5 myths about suicide and ways to help

5 myths about suicide and ways to help

If you or someone you know is struggling with suicidal thoughts, or effects of suicide please call the National Suicide Prevention Lifeline 800-273-8255 

May is mental health awareness month. Jenni Earle is dedicated to raising awareness about mental health issues and supporting mental health organizations. Earlier this year we identified The Trevor Project as the recipient of our annual donation. The organization is dedicated to ending suicide in LGBTQ youth. Overall we decided to focus on suicide as a mental health topic. We read, researched and talked about ways to become more aware about suicide, and how to help those around us. 

Talking about suicide can be difficult. If you don’t struggle with a mental health condition, or if you haven’t experienced suicidal thoughts it can feel taboo to talk about: what if you say the wrong thing? It is important for all of us to educate ourselves so that we can feel even the tiniest bit equipped to have a conversation if needed. 

There are many myths about suicide that form our assumptions about the act of suicide and with mental conditions that lead to suicide. Below are five common myths that we debunked. Information comes from The National Alliance on Mental Health Awareness (NAMI), The Mayo Clinic, and the Suicide Prevention Lifeline

  1. Talking about suicide to someone can encourage suicidal behavior

There are stigmas around mental health conditions and suicide and silence only allows those stigmas to become the norm. Conversations about suicide need to be managed carefully, but a suicidal person doesn’t necessarily need to be treated like a bomb that will explode at the mere mention of the word. Talking about fears can help diminish them. We usually feel better after talking about something. Thoughts of suicide can operate the same way. Be direct and start a conversation. The first step can be the most important. 


2. People who threaten suicide are just looking for attention.

All suicide attempts and threats of suicide need to be treated seriously. There is no way to know for sure if it is merely a call for attention, and assuming that it is could leave someone without the help they need. Let’s unpack the ‘call for attention’ myth more deeply: if someone is calling for attention, the attention is needed. Period. The question of whether or not someone who threatens suicide actually means it is not addressing the person who is struggling; assuming a threat is ‘only for attention’ is witholding exactly what someone needs: your attention, a conversation, professional help.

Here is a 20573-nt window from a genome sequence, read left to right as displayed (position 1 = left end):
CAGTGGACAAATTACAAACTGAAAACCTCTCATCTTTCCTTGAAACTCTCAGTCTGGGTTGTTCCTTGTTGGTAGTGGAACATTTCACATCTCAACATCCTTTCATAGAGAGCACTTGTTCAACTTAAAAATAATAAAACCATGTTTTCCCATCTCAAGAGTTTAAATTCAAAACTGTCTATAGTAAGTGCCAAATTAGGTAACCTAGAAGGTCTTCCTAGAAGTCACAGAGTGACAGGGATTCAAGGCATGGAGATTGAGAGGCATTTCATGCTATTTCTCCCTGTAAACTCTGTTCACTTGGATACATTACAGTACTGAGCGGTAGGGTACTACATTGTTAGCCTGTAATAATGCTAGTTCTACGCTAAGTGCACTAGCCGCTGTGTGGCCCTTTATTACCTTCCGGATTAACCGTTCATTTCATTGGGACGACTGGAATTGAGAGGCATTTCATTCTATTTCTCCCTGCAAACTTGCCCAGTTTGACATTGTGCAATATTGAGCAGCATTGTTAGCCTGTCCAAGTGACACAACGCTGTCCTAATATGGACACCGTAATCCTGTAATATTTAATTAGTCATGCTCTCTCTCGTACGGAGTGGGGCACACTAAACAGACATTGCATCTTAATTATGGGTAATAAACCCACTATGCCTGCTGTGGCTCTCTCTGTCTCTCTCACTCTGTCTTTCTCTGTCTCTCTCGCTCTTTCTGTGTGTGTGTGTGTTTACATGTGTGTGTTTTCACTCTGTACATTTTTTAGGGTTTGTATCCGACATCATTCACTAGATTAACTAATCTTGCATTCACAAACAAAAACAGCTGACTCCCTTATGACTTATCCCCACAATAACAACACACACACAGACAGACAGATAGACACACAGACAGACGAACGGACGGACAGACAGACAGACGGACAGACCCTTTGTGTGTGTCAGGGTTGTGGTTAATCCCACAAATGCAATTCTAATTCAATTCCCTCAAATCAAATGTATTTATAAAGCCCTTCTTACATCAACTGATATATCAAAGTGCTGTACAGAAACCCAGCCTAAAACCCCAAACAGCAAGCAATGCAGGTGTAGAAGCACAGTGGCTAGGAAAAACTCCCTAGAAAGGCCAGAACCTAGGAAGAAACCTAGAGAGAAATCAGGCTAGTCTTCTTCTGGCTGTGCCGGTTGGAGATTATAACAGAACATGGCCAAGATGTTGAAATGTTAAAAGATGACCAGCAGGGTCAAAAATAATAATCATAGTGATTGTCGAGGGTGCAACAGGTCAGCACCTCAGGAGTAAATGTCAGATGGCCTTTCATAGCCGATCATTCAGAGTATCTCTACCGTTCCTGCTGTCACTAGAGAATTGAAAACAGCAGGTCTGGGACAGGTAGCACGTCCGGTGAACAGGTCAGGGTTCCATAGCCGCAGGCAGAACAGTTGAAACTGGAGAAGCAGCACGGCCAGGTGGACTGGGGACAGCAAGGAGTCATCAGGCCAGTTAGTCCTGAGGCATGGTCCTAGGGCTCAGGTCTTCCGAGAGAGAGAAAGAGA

3. Only people with a mental health condition can be suicidal

NAMI debunks this so well: “Many individuals with mental illness are not effected by suicidal thoughts and not all people who attempt or die by suicide have mental illness.” Suicide is not always connected to mental illness. We cannot know the internal experiences of those around us and so it may be the loud, popular friend who struggles with thoughts of suicide. The co-worker who is taking anti-depressants and hardly speaks at office parties might be getting the help they need. The point is: stereotyping people, mental illness, and suicide is dangerous. 

Don’t assume, and listen to those around you.


4. Most suicides happen without warning

While it is not always possible to know, or predict suicide/suicide attempts, educating yourself on warning signs can help you start a conversation or connect a friend to the help they need. 

  • Sudden behavioral changes: withdrawal from friends and family
  • Lack of interest in the future
  • The recent suicide of a friend or family member
  • Sudden and extreme changes in eating habits / weight
  • Giving away prized possessions

Ask about these behaviors, start a conversation. Showing that you care can be the first step.


5. The only help a suicidal person can get is from a counselor or health professional

Professional psychotherapists are the experts, there is no denying that. Ultimately a suicidal person needs to get professional help. Yet, therapy for someone struggling with suicidal thoughts often relies on the social network of friends and family. Support is an important part of recovery and healing. Often it is a friend, co-worker, teacher or parent that connects a suicidal person with the professional help they need. 

It can feel like a burden to speak to someone about suicide–yet another sign that the topic needs to be treated seriously and respectfully. The last piece of advice is to not take full responsibility for someone’s suicidal treatment, support and recovery. We can all do our part to notice warning signs, start conversations and provide a listening ear, but unless you are a professional therapist you are not equipped to provide all the care a suicidal person needs. Seek out help so that you can help better. 

If you or someone you know is struggling with suicidal thoughts, or effects of suicide please call the National Suicide Prevention Lifeline 800-273-8255 

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